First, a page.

Audra McCowan always wanted to be a teacher. These days, she works in a school as a secretary and runs Faith Fuel Fitness, a personal training business born out of a very stressful time in her life.
“It’s a rebirth,” says McCowan, “I don’t think I would have gone through this— I wouldn’t have this business.”
In May, a federal jury awarded a one million dollar verdict to be split between McCowan, a former Philadelphia Police Corporal, and Jennifer Allen, a former police officer. The two women filed a lawsuit in 2019 alleging sexual harassment, gender discrimination, and a hostile work environment at the Philadelphia Police Department.
The suit led to the abrupt resignation of then-police Commissioner Richard Ross. McCowan says he ignored her sexual harassment complaints against another office because she broke off their relationship years before. Although the city had implemented a new sexual harassment reporting policy and other reforms, the lawsuit prompted calls for the department to more directly deal with the cultural issues impacting women and, more specifically, women of color, within the agency.
“No amount of money can ever replace what we went through,” McCowan told WHYY host Cherri Gregg, last week. “But the feeling that I got when [the verdict] came down in our favor— I just started crying because I said these people believe us.”
McCowan says the claims asserted by her and Allen were discounted or ignored for years. She says the harassment began at the very start of her career in 2004 at the academy, when she was just 20 years old. At the time, McCowan was a new mother and needed a career that could support her young son.
“There was a co-recruit, a male, who started a rumor that I performed sexual guess favors on him after supposedly we all went out to a bar,” says McCowan, noting she confronted the man, but everyone turned it into a joke.
She reported the incident, documented it via a memo, and turned it in to her sergeant. But McCowan says her complaint was tossed aside. The harassment, she says, continued at the police district, where her supervisor would proposition her for sex, in exchange for a day off.
“He did that to multiple women,” says McCowan, “I ended up learning later on that (behavior) he had gotten in trouble for the exact same things he had done to me and my partner.”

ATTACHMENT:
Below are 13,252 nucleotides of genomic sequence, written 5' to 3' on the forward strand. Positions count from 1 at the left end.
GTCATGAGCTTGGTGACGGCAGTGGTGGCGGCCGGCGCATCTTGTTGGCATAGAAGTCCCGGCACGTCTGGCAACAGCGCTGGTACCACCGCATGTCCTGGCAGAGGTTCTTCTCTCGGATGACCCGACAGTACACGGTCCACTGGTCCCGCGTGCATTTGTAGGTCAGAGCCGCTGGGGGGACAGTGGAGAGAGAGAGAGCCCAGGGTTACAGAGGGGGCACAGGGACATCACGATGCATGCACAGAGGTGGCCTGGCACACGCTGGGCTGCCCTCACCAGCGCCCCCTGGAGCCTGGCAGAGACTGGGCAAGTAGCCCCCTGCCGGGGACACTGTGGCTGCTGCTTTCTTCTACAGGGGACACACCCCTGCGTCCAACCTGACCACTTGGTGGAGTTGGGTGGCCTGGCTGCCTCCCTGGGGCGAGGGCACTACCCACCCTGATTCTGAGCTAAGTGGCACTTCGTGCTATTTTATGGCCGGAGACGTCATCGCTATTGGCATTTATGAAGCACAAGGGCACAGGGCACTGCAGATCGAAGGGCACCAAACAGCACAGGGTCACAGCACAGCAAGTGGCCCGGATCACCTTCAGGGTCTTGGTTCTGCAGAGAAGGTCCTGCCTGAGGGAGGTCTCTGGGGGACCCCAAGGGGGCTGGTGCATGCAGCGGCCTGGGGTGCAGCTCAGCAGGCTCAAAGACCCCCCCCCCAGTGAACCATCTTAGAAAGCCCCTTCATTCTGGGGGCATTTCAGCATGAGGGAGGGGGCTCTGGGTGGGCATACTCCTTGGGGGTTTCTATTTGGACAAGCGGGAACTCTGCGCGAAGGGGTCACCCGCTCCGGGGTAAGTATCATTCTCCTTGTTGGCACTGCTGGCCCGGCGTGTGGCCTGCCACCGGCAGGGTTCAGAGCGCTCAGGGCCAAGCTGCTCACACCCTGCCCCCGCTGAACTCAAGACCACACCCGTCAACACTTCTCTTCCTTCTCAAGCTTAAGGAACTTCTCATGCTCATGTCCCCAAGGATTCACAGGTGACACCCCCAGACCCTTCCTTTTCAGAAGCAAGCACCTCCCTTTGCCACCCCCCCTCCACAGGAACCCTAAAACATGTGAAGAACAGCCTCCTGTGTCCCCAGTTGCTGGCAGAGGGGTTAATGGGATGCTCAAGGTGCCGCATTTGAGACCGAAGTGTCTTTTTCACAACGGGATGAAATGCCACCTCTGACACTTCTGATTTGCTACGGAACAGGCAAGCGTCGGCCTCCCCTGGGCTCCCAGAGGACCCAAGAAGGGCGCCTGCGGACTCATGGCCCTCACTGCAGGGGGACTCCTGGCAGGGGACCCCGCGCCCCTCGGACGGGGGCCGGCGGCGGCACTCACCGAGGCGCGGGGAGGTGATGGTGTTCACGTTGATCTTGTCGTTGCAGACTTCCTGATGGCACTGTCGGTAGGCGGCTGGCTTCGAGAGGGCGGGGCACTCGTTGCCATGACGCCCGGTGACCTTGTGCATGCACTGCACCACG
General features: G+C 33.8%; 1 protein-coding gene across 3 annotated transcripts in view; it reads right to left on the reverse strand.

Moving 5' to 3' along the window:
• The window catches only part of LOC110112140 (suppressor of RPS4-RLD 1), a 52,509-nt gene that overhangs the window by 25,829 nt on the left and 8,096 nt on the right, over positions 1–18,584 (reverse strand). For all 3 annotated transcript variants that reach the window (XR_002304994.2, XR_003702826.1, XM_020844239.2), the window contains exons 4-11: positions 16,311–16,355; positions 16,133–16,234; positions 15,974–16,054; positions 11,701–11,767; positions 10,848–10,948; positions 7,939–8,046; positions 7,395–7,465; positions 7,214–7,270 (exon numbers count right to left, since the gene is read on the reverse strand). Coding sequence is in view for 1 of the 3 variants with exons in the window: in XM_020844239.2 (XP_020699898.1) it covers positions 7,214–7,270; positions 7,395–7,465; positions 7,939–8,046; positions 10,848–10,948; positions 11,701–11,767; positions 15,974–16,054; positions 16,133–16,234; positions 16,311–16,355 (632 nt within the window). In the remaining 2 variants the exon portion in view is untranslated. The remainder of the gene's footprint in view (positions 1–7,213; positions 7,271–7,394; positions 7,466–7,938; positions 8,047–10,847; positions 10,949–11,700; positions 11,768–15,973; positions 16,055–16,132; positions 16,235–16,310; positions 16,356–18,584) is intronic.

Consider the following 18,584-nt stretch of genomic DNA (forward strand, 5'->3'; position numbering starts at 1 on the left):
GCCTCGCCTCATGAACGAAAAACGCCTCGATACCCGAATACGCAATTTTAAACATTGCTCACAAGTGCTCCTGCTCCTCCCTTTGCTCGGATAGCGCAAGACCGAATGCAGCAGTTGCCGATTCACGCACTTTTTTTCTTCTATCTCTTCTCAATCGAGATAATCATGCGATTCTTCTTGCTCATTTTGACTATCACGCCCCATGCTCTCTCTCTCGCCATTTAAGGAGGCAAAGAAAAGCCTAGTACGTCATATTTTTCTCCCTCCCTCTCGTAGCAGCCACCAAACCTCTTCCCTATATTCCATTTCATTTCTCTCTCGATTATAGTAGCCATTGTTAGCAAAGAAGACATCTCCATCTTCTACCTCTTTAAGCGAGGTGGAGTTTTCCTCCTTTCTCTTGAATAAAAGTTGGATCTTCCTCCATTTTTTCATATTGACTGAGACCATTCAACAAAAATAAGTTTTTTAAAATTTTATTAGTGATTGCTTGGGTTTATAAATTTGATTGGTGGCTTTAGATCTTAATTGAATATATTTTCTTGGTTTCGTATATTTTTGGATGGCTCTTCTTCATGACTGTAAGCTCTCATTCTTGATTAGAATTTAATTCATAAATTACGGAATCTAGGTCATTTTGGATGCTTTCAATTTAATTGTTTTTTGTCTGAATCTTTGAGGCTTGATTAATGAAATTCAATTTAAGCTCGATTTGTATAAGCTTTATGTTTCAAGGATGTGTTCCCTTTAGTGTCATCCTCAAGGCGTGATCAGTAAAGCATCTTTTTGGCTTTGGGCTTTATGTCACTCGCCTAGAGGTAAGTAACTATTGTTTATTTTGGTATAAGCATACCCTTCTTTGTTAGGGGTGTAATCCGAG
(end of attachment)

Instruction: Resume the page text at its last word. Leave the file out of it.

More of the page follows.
McCowan went on to document numerous other incidents and complaints. But those in power never took action.
“It is such a sexually charged environment,” she says, “and after a while, I lost faith — I wasn’t taken seriously by anyone that I reported to.”
Her co-plaintiff, Jennifer Allen, also reported a number of sexual harassment, and discriminatory incidents as well, finding little refuge within the department. McCowan had recently been promoted to corporal when she realized a lawsuit was her only recourse. She says her subordinates did not respect her authority and she had little support.
“When I saw the disrespect and I thought of all the disrespect over the years- I just knew nothing was going to happen unless I made major noise,” says McCowan.
She says her complaint led to the lawsuit, but the suit also created more stress and humiliation. McCowan asked to be moved.
“It was not an easy point in my life,” she says, “they moved me into the hallway and gave me no work.”
McCowan says took family medical leave. She says she lost friends, co-workers refused to speak to her and the stress mounted.
“I was told I would be labeled as a trouble maker- and for a moment I was ashamed,” she says, “It was hard.”
Eventually, McCowan says she made the decision to resign from the Philadelphia Police Department and end her 15-year career.
“I didn’t have a choice,” she says.
WHYY reached out to the City to get a comment about the verdict in the case filed by McCowan and Allen and a spokesman issued the following statement:
“The city of Philadelphia has decided to begin paying the judgment, thus providing some closure to the plaintiffs. The City along with Commissioner Outlaw have been making significant changes to improve the culture of the Police Department to be more supportive and encouraging of women in the Philadelphia Police Department, including but not limited to: transitioning review and evaluation of EEO claims to the City’s Employee Relations Unit, which operates within the Office of Labor and outside of PPD, updated Sexual Harassment training, improved transparency in the disciplinary process, and the PPD’s hiring of Chief Diversity Equity and Inclusion Officer Leslie Marant.”
For McCowan, the decision to leave began the healing process. She says it taught her that she is stronger than she ever thought she was. The wife and mother learned that seeking redress takes time and can be both emotionally and financially stressful. But therapy and a good support system helped her get through this process.
A key to it all, says McCowan, was the solidarity provided by Jennifer Allen.
“We leaned on each other so much,” she says, “I don’t think either one of us could have gotten through this without the other.”
McCowan says Allen- as well as the others who stood when she came forward to complain provided critical support. Today, she’s rebuilding her life and is not looking back.
“I’m looking forward to just moving on,” says McCowan, “I still want to help women—I’m trying to figure out what that looks like, how to branch out and say like, ‘Hey, I’m here.”